Building Bridges Through Intergenerational Learning

Belén Dumont


HARTFORD—The mornings at Paraiso Infantil Day Care are an exciting time for many students, staff members, and volunteers. A flurry of “Hellos” and “Buenos Dias” fills the center as parents and children arrive. 

As a participating site in the Big Brothers Big Sisters of CT Foster Grandparent Program, the daycare welcomes local senior citizen volunteers on a daily basis.

The program’s elderly participants assist teachers with setting up classrooms and running student activities but they mostly spend one-on-one time with the daycare’s children, supporting them academically and emotionally. 

“We call them our busy bees,” said Early Childhood Coordinator Olga Toledo of Catholic Charities, Archdiocese of Hartford. “They’re going to the office, they’re making us breakfast, they’re making sure that classrooms have the supplies they need…”

Located on Wadsworth Street in Hartford, Paraiso Infantil Day Care is a multicultural hub: about 95 percent of its students identify as Hispanic/Latino who come from bilingual households, the center’s entire staff is fluent in both English and Spanish, and the majority of Foster Grandparent volunteers speak Spanish as their first language, according to Toledo. 

Around 45.5 percent of the capital’s population identifies as Hispanic/Latino—making Hartford and surrounding communities home to one of the largest Latino communities across the state—according to the U.S. Census

“You have these children who are missing their abuelitas or they never met their abuelitas,” Toledo explained. In the mornings “you see that the first thing they do is greet ‘abuelita!’ and they run to them and give them a hug.”

Program Coordinator Olga Toledo has worked at Paraiso Infantil Day Care for 14 years and has been active with Catholic Charities for 17 years, starting as an early reading first mentor. Photo by Belén Dumont.

Middletown resident Yamilyz Rivera’s two daughters have attended the daycare and spent time with the program’s volunteers, who are affectionately called “abuelitas” or “abuelitos”.

“Sometimes, when we go in the mornings…kids are anxious. So, most of the time the abuelas are going to them [to comfort them]. They always have something for the kids. So, they help with the separation between moms and their kids,” Rivera explained. 

The long running Foster Grandparent Program has a total of 56 volunteers this fall with ten participants currently in the pipeline, according to its Director Jeannette Mendez. 

The program has increased its volunteer stipend from $3.15 to $4 an hour to keep up with inflation and the program now has its own Facebook page to promote its work and recruit new participants. 

Mendez shared that the program now looks to increase its number of volunteers to 67, compared to last year’s goal of 100, due to federal funding constraints.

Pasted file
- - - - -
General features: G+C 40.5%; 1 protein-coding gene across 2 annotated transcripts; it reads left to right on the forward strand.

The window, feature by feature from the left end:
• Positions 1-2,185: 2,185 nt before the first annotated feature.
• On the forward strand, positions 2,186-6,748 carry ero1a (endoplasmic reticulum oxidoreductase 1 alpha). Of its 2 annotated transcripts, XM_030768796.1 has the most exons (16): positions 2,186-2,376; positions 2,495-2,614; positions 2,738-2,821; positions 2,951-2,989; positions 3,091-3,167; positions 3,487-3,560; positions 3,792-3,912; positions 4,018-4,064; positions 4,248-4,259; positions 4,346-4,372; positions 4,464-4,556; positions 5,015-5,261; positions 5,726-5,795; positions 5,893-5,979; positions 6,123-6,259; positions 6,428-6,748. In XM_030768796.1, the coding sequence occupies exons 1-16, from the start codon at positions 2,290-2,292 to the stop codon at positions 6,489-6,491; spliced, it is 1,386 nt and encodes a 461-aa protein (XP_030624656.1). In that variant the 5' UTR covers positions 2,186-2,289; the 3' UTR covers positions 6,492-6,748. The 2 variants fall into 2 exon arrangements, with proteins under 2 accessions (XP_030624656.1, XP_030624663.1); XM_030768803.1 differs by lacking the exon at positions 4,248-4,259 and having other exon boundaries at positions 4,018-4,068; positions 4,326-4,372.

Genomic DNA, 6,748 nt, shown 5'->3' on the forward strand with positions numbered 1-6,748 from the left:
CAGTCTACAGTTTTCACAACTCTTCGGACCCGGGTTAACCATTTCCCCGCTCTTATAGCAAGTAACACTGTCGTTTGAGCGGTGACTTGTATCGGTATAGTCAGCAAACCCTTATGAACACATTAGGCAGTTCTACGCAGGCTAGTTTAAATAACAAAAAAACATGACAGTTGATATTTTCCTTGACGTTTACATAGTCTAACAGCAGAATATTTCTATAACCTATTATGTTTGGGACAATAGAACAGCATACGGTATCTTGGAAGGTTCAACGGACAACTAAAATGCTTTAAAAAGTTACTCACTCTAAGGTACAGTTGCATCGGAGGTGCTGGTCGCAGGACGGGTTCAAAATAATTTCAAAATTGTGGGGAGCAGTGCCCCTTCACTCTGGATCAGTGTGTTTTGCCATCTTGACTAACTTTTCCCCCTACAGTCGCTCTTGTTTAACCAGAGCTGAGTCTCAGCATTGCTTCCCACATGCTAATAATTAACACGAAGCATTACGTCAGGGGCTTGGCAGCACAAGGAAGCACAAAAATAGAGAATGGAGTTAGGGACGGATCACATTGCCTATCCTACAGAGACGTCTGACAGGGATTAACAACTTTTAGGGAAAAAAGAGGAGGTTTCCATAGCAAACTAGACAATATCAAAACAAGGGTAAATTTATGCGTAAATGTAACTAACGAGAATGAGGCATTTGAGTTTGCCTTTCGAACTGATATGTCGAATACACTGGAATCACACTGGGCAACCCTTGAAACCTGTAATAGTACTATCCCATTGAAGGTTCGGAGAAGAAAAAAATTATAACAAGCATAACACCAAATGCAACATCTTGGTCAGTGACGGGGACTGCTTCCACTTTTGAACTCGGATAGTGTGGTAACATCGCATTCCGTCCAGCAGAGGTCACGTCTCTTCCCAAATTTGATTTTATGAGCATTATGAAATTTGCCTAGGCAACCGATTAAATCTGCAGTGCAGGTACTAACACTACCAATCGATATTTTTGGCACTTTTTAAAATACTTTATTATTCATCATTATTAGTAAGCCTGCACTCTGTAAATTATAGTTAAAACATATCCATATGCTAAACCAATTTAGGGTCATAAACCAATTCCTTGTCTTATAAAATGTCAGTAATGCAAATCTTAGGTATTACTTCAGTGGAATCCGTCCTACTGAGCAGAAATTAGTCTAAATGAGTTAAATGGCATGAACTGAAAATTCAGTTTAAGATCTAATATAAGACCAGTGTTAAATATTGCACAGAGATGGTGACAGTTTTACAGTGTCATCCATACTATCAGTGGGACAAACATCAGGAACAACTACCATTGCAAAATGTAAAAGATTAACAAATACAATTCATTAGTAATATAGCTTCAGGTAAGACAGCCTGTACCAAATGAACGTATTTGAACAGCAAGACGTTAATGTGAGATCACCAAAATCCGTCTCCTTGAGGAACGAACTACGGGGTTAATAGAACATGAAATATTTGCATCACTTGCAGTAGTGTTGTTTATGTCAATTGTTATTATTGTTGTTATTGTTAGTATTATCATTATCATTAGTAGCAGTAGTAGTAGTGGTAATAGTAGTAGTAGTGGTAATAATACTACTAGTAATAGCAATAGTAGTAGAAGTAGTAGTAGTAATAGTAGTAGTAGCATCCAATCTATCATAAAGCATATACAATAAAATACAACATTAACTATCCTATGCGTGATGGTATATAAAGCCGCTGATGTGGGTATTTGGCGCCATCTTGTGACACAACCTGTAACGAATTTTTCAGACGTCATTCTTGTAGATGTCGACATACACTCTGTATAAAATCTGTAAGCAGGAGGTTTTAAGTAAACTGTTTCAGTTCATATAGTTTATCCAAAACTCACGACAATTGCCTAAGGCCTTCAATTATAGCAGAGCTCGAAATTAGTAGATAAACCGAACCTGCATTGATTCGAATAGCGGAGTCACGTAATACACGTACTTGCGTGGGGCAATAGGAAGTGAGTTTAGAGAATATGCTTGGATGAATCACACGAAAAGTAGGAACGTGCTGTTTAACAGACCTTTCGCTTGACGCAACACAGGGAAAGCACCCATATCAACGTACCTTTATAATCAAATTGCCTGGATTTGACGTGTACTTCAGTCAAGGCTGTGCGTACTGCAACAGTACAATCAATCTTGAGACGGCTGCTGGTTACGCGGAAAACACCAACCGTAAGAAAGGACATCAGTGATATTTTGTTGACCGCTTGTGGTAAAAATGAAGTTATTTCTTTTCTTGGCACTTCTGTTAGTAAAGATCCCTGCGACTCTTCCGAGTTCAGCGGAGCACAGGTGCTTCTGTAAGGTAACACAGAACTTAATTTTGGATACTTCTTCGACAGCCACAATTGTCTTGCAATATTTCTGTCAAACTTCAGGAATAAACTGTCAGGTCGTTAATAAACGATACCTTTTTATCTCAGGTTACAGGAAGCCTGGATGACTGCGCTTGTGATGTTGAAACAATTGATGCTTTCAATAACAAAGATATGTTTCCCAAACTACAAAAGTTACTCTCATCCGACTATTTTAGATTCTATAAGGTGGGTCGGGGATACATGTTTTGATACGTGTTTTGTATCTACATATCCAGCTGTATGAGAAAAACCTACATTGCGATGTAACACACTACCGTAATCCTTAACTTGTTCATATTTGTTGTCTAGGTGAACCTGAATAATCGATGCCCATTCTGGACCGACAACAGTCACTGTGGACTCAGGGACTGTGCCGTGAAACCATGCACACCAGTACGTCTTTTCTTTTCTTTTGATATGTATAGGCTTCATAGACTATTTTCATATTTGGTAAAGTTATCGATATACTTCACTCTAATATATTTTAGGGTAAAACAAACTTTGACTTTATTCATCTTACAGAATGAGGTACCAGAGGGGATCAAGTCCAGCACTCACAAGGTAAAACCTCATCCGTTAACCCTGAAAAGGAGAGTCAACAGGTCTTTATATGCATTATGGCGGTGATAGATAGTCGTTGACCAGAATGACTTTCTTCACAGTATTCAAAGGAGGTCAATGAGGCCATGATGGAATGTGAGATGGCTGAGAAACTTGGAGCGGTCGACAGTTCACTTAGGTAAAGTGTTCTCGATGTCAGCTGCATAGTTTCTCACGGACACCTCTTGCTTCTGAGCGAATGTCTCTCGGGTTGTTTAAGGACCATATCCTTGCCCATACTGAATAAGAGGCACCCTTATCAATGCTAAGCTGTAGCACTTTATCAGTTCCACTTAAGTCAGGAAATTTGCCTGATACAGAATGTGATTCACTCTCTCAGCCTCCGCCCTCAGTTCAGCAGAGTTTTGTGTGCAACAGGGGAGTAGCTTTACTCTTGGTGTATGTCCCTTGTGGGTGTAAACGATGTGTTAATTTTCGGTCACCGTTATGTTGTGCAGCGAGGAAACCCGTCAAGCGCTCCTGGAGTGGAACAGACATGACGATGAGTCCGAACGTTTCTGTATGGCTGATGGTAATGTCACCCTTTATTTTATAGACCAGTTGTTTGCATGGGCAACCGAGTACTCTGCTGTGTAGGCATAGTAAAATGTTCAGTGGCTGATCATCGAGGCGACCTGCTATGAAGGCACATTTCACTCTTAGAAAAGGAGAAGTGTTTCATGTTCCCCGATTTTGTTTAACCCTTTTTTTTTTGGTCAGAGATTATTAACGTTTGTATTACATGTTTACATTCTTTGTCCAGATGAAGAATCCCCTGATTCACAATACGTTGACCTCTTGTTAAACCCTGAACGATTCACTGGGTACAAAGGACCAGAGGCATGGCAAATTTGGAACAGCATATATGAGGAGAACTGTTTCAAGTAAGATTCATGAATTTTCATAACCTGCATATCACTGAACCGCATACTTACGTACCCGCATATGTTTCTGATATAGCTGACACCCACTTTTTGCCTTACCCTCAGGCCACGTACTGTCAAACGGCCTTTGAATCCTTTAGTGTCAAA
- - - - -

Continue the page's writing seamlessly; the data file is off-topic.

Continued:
Each Foster Grandparent volunteer is paired with four students who they’ll be assisting and spending time with throughout the week, Toledo said.

“But as usual, and as you know, grandmothers will take everybody in, not only those four students,” She said. “[The children] want hugs, they want kisses, they want you to read them a story. And [the volunteers] do.”

The volunteers, or abuelitos, focus on those four students to help them develop specific skills or support them in other ways. 

“Let’s say that the child needs to develop his fine motor skills a little bit more. So, the teacher will give something to the grandparent, to the abuelita, so she can work with the child in that specific scale,” Toledo explained. “Maybe it’s just that the child is missing mom. So, abuelita will cuddle them or comfort them. They do an awesome job.”

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Although the Foster Grandparent volunteers primarily speak Spanish they are still able to assist their students with English materials, Toledo explained. At times, they learn together. Most volunteers and students switch between both languages throughout the day.

“Right now, they are sponges, right? They observe everything that they have around. So it’s a good time for acquisition of a second language, a third language if it’s possible. This is the stage,” Toledo said. “I always tell parents the basics, the foundation, has to be strong. If it’s a strong foundation in English, if it’s a strong foundation in Spanish, as long as they have that strong foundation to do the transition to a second language is much easier.”

“I mean it’s a very very nice program and helpful…it serves well because these abuelitas, if it’s not for this, they would be at home,” She said. “So, they become a part of this family and the children, I don’t have the words to explain how much they love them.”

A board highlighting some of the Foster Grandparent volunteers hangs at  Paraiso Infantil Day Care. Photo by Belén Dumont.

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